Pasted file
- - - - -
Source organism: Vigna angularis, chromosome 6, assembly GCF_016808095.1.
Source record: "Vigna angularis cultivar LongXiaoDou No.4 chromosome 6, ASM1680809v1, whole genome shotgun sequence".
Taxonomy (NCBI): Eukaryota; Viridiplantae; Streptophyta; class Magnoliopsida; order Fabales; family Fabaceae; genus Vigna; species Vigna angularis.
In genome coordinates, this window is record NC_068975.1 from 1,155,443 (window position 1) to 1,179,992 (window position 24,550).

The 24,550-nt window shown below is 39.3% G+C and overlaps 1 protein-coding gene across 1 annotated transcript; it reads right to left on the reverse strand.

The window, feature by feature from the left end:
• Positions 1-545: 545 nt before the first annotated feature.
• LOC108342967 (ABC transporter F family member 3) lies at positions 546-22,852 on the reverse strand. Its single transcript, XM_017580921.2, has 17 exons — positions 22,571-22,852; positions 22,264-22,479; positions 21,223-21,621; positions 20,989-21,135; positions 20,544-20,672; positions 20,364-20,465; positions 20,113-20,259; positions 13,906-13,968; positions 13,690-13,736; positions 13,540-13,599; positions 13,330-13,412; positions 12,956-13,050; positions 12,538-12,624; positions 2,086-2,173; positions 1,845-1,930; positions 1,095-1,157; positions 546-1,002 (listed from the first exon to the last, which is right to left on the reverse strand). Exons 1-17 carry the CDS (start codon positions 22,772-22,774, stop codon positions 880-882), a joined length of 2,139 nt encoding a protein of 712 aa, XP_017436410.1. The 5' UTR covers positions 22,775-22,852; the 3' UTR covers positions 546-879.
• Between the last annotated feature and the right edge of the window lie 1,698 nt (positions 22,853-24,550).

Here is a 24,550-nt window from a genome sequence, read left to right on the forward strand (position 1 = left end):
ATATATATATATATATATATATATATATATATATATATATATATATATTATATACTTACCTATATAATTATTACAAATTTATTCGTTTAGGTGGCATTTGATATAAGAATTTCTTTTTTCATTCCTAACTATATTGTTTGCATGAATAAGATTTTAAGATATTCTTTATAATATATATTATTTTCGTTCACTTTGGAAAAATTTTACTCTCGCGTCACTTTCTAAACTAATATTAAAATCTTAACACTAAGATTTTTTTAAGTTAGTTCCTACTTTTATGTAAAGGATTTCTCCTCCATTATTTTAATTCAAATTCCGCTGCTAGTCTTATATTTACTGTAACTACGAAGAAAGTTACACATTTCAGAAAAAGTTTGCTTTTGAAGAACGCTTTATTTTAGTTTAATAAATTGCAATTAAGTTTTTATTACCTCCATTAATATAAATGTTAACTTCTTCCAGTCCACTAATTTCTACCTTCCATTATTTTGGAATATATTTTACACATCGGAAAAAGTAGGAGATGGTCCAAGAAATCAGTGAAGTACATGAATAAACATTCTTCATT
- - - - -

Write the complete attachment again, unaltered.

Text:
Source organism: Vigna angularis, chromosome 6, assembly GCF_016808095.1.
Source record: "Vigna angularis cultivar LongXiaoDou No.4 chromosome 6, ASM1680809v1, whole genome shotgun sequence".
Taxonomy (NCBI): Eukaryota; Viridiplantae; Streptophyta; class Magnoliopsida; order Fabales; family Fabaceae; genus Vigna; species Vigna angularis.
In genome coordinates, this window is record NC_068975.1 from 1,155,443 (window position 1) to 1,179,992 (window position 24,550).

The 24,550-nt window shown below is 39.3% G+C and overlaps 1 protein-coding gene across 1 annotated transcript; it reads right to left on the reverse strand.

The window, feature by feature from the left end:
• Positions 1-545: 545 nt before the first annotated feature.
• LOC108342967 (ABC transporter F family member 3) lies at positions 546-22,852 on the reverse strand. Its single transcript, XM_017580921.2, has 17 exons — positions 22,571-22,852; positions 22,264-22,479; positions 21,223-21,621; positions 20,989-21,135; positions 20,544-20,672; positions 20,364-20,465; positions 20,113-20,259; positions 13,906-13,968; positions 13,690-13,736; positions 13,540-13,599; positions 13,330-13,412; positions 12,956-13,050; positions 12,538-12,624; positions 2,086-2,173; positions 1,845-1,930; positions 1,095-1,157; positions 546-1,002 (listed from the first exon to the last, which is right to left on the reverse strand). Exons 1-17 carry the CDS (start codon positions 22,772-22,774, stop codon positions 880-882), a joined length of 2,139 nt encoding a protein of 712 aa, XP_017436410.1. The 5' UTR covers positions 22,775-22,852; the 3' UTR covers positions 546-879.
• Between the last annotated feature and the right edge of the window lie 1,698 nt (positions 22,853-24,550).

Here is a 24,550-nt window from a genome sequence, read left to right on the forward strand (position 1 = left end):
ATATATATATATATATATATATATATATATATATATATATATATATATTATATACTTACCTATATAATTATTACAAATTTATTCGTTTAGGTGGCATTTGATATAAGAATTTCTTTTTTCATTCCTAACTATATTGTTTGCATGAATAAGATTTTAAGATATTCTTTATAATATATATTATTTTCGTTCACTTTGGAAAAATTTTACTCTCGCGTCACTTTCTAAACTAATATTAAAATCTTAACACTAAGATTTTTTTAAGTTAGTTCCTACTTTTATGTAAAGGATTTCTCCTCCATTATTTTAATTCAAATTCCGCTGCTAGTCTTATATTTACTGTAACTACGAAGAAAGTTACACATTTCAGAAAAAGTTTGCTTTTGAAGAACGCTTTATTTTAGTTTAATAAATTGCAATTAAGTTTTTATTACCTCCATTAATATAAATGTTAACTTCTTCCAGTCCACTAATTTCTACCTTCCATTATTTTGGAATATATTTTACACATCGGAAAAAGTAGGAGATGGTCCAAGAAATCAGTGAAGTACATGAATAAACATTCTTCATT